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Eating Out with Arvind Ballal

Much like the rising sun and the sunset, I had my daily task of eating breakfast, lunch and dinner, but it never occurred to me that thindi was better than oota

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It all began with the Batata Wada, for me, one can conceive the fall of the apple and the theory of relativity, but not the gastronomic contraption called peth puja in India.

I have never been a foodee, the circus my mother had to endure, to feed me during my childhood could be compared to the trapeze at the golden circus that came to Mumbai. My mother one and only aim was to feed me and make me from Nitran Singh alise Kadi pail wan to Arvinda the pail wan, she managed to do it, but it took a good 25 years to show, and when it showed the doctors told me mind your body. So much for the oota oootha.

Much like the rising sun and the sunset, I had my daily task of eating breakfast, lunch and dinner, but it never occurred to me that thindi was better than oota, till I went from primary school to secondary. I was introduced to batata wada and somosa, it was not with much fun fare, but succumb to peer pressure. Homi samosa and canteen batata wada. It was not easy task with a pocket money, in paises I virtually had to dig into my pocket to get it out, we used to wear dada konke type chaddies, they were stitched so large that it had to last for next two years and then pass on to my younger relatives, so you can as well imagine the large deep pocket. Samosa and batawada was 5 paisa, and slowly the aroma, the taste buds of my tongue, and the eating out euphoria took me in. the incessant craving for food

Eating out was considered to be a privilege of the rich or not so rich, and we were neither of these, so an indulgence in such behaviour was an act of rebel. It was not that our parents could not afford, if we can eat at home why out!! My mother would always tell me ‘God knows what oil they fry, or if the vegetables are cleaned before cooking, and since they have to make a profit they will resort to some adulteratation’. It was true we could not afford to have an extra meal everyday, and we were like all, frugal in our spending.

Going to a hotel was only when we went to Udupi by bus, the first Hotel Satkar, at Pune where we used to have a cup of tea, and then Ramdev ( Belgaum.) Ramdev was like a mirage in the desert for us, we saw  it but could not experience it, we would not enter for lunch, as the owner knew my father and mother and he would not take money for the lunch we ate. Hence we used to end up eating kadabu or idly made from home, but after several years when the hotel became so popular, that he could hardly see us from the counter with a sea of bus travellers entering his hotel to have their first meal after Mumbai we managed to sneak in unnoticed and eat our thali. Probably this was the first of the eating out with family we used to crave for.

College canteen, I being the general secretary of the collage student union, our post and pre union meetings were in the canteen. My professor would tell me “should I come to the canteen to take your attendance”. …They should have they missed patti samosa, patatochips, the french-fries which were so deep-fried it had a thin layer of oil, looked liked each one of them were lacquered with oil…. we all ate it but I survived on it.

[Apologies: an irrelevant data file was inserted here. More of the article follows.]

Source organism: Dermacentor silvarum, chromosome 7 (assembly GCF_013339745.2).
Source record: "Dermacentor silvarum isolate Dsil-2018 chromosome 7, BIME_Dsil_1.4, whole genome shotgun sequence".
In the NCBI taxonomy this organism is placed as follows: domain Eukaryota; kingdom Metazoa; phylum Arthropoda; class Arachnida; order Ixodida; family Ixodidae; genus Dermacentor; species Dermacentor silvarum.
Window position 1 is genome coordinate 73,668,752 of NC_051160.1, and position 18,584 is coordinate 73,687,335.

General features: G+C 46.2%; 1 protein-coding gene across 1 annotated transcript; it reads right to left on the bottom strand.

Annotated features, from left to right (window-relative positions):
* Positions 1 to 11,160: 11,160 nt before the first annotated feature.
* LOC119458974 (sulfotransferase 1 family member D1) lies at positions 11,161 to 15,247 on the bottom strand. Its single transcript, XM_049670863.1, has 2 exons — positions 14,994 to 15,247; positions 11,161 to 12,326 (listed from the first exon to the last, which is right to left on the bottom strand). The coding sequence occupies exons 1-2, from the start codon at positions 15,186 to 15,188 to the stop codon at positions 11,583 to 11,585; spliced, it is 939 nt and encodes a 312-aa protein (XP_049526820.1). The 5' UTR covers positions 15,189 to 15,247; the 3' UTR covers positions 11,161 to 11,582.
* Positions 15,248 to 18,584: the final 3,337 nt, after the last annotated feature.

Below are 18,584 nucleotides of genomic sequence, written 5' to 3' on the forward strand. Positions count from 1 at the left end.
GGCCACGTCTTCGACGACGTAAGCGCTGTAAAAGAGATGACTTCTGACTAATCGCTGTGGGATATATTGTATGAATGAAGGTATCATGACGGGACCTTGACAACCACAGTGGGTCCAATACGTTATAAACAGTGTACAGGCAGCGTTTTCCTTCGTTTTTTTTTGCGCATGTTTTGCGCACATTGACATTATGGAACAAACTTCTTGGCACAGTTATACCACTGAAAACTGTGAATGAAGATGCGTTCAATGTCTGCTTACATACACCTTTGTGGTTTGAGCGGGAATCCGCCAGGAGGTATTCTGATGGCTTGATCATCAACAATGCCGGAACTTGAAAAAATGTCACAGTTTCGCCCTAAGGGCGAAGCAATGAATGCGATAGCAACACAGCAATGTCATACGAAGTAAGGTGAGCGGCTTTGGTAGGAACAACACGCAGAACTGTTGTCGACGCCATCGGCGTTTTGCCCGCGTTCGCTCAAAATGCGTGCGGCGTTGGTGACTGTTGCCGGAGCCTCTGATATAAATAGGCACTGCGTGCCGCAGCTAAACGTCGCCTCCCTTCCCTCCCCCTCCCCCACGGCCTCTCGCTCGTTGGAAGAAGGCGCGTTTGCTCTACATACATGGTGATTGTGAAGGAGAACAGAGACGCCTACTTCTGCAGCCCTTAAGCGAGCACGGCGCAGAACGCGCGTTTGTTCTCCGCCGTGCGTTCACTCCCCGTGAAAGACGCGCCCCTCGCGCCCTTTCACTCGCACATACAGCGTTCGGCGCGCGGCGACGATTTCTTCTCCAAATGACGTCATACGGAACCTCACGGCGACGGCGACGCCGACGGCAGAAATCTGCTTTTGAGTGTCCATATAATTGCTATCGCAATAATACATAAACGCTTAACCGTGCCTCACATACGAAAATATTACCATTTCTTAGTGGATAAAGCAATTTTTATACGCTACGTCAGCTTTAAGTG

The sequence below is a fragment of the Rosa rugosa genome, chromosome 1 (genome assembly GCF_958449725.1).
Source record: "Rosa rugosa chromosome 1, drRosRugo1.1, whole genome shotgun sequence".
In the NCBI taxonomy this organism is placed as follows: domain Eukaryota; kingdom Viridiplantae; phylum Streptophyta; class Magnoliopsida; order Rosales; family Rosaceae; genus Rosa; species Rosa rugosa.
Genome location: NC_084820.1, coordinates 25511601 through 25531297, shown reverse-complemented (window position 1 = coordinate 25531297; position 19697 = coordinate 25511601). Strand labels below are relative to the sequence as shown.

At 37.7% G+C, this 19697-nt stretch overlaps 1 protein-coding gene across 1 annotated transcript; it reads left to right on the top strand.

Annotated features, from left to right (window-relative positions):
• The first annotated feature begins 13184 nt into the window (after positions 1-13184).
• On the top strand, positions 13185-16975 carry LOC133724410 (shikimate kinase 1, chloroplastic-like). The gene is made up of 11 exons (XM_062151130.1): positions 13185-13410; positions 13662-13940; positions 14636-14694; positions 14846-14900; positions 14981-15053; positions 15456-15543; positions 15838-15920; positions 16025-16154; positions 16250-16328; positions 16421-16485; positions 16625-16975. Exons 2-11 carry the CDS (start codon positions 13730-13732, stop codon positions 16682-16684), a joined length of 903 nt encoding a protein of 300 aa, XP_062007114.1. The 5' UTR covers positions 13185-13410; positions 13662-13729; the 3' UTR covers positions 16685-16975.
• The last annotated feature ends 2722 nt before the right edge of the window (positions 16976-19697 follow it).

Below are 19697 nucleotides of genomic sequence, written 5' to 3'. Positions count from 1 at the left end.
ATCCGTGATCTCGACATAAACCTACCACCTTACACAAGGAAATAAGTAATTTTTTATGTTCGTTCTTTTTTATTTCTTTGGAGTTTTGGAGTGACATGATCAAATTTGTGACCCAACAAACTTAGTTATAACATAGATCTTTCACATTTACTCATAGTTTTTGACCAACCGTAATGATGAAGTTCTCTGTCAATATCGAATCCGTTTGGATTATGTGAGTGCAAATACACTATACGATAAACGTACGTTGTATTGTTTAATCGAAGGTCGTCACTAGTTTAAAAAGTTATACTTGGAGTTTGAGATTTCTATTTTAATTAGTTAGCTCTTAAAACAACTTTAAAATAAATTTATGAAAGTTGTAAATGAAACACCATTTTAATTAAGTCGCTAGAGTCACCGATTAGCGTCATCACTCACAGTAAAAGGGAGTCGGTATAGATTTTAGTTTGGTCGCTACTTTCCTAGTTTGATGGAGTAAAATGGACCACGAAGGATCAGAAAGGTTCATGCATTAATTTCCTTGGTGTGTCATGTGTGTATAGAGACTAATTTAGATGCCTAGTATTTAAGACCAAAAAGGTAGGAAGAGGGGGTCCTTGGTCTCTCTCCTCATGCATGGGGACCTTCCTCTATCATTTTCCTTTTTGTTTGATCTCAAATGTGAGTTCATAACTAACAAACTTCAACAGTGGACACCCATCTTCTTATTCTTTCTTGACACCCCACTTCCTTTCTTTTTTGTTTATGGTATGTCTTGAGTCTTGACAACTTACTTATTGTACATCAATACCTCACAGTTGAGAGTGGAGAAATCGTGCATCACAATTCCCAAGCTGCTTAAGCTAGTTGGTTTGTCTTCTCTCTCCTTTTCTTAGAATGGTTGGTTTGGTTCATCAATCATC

Started working, all the udupi Sri Krishna hotels feed me…from idly to doses to bhajyas, from the by lanes of king circle matunga, and the margs in fort and masjid bunder.

Graduated from Udupi hotels to Punjabi, Chinese, and to multi- cuisine fine dining, eating out became a habit longed for ghar ka khana hotel barabar, not visa versa.

Never realised, that eating out was the in thing but what went in was not the good thing for the intestine. It took a good 40 years for me to realise I was an incorrigible foodee

Batata wada that was a staple food for the mill workers became the survival food for everyone on the move in Mumbai. Mills closed but the batatawada survived, samosa

that was only dished out in theatres came to the small stores and street hawkers, finally the bhel wala had competition. But there are several foodies like me who wanted more, then came pavbhaji, but batatawada was a superstar and is even today. Interestingly batatavada has to be eaten out, the crispy crust, the garlic twist and the tangy chutney or flaky sukha chatni can never be made at home; the grime the dust, the burnt oil, and the whiff of lapping flame at the gas burner can never be replicated at home. I have travelled to the four corners of Mumbai to try out this super star batatawada, from  khidki wada of kalyan to fort, dombivily, to girgaum and dadar. I could get a doctorate for my research.

Eating out, any where out, even if I was marooned on an island where I would not know the local dialect I would find some thing to eat, many a times I have discovered a good   eating joint and also inform the local friend who would be surprised by my ingenuity.

Never did I dream that eating out would become a life style for many, a socio economic barometer of the haves and have-nots, a punitive state of existence, we started to live to eat and not eat to live.

The world became smaller, the culinary plates became bigger, and variety of food a ballet to the taste buds of millions

An evocation for survival became a life style. Eating out…. out and out.

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